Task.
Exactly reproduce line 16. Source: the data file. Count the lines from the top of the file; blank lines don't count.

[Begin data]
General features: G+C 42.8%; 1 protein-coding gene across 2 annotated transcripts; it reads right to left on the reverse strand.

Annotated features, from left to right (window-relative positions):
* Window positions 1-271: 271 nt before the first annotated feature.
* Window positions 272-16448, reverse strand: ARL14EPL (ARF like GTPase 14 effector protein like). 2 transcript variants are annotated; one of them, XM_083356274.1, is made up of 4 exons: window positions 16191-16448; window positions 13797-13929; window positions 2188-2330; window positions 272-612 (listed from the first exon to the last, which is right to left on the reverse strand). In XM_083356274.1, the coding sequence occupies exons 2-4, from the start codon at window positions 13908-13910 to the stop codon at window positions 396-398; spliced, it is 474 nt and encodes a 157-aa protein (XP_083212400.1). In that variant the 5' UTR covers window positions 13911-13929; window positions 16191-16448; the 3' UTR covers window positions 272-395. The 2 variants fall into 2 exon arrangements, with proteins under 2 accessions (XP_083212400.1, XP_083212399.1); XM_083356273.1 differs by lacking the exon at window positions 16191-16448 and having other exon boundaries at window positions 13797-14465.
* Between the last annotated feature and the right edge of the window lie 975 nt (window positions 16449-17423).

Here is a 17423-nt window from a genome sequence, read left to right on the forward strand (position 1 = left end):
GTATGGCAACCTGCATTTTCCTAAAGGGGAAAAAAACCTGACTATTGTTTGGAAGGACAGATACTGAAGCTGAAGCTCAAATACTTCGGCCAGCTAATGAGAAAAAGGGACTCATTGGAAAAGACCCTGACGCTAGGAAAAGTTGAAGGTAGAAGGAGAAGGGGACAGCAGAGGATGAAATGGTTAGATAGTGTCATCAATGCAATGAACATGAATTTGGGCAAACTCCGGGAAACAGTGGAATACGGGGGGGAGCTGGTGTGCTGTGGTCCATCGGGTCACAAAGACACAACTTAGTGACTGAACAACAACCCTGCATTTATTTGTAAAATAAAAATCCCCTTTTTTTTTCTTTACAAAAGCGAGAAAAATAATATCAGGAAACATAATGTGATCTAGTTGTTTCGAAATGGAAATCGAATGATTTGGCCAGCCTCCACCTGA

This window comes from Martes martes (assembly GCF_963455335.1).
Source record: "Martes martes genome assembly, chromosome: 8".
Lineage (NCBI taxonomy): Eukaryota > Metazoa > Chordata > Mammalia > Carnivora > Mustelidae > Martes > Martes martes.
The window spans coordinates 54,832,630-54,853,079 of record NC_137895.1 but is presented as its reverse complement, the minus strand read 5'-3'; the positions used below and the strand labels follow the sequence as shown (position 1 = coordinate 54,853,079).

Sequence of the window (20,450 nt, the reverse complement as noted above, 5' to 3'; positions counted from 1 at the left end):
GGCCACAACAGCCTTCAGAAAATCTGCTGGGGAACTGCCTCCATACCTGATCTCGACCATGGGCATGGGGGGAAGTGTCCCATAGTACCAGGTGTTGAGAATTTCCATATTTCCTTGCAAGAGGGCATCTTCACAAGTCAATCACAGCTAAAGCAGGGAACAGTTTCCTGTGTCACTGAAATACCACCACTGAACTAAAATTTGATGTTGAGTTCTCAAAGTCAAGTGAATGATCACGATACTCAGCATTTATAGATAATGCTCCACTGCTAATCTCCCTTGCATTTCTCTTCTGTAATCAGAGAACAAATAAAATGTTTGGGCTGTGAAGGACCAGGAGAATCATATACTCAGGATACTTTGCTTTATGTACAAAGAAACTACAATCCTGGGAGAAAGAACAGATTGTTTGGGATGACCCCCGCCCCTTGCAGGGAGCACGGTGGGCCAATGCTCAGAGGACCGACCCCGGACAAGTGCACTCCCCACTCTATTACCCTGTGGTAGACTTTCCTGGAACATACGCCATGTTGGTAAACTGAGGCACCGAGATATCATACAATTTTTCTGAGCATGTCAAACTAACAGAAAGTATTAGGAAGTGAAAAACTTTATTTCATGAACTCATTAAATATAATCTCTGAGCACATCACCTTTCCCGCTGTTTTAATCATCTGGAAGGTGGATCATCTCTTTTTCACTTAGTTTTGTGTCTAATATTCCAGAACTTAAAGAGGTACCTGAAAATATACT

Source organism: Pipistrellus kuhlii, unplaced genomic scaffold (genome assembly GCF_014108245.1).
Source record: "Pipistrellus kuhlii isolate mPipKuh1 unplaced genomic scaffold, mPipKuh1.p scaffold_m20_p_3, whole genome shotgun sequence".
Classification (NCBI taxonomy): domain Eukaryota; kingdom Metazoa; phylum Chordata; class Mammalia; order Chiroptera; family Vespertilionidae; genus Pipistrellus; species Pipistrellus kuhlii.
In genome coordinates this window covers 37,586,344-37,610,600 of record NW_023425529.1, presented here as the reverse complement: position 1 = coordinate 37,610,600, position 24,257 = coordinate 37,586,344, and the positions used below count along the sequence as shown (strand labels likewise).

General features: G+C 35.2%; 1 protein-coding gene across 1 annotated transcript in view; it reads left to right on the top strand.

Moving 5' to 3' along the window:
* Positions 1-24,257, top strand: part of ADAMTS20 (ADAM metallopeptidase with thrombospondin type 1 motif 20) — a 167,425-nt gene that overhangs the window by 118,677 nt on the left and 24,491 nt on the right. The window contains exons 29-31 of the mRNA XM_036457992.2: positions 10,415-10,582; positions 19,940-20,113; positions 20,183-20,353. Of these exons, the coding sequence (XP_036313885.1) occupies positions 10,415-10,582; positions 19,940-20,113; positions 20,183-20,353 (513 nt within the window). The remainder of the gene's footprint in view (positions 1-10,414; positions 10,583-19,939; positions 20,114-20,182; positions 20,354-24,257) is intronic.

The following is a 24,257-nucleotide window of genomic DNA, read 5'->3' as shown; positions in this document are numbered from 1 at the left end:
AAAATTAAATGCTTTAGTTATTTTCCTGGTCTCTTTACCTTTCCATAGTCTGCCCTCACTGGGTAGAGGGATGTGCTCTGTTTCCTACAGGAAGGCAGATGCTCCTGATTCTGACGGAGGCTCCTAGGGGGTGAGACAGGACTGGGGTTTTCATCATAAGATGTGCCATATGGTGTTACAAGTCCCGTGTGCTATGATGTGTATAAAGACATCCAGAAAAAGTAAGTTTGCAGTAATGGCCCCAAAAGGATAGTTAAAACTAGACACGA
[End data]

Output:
Classification (NCBI taxonomy): domain Eukaryota; kingdom Metazoa; phylum Chordata; class Mammalia; order Chiroptera; family Vespertilionidae; genus Pipistrellus; species Pipistrellus kuhlii.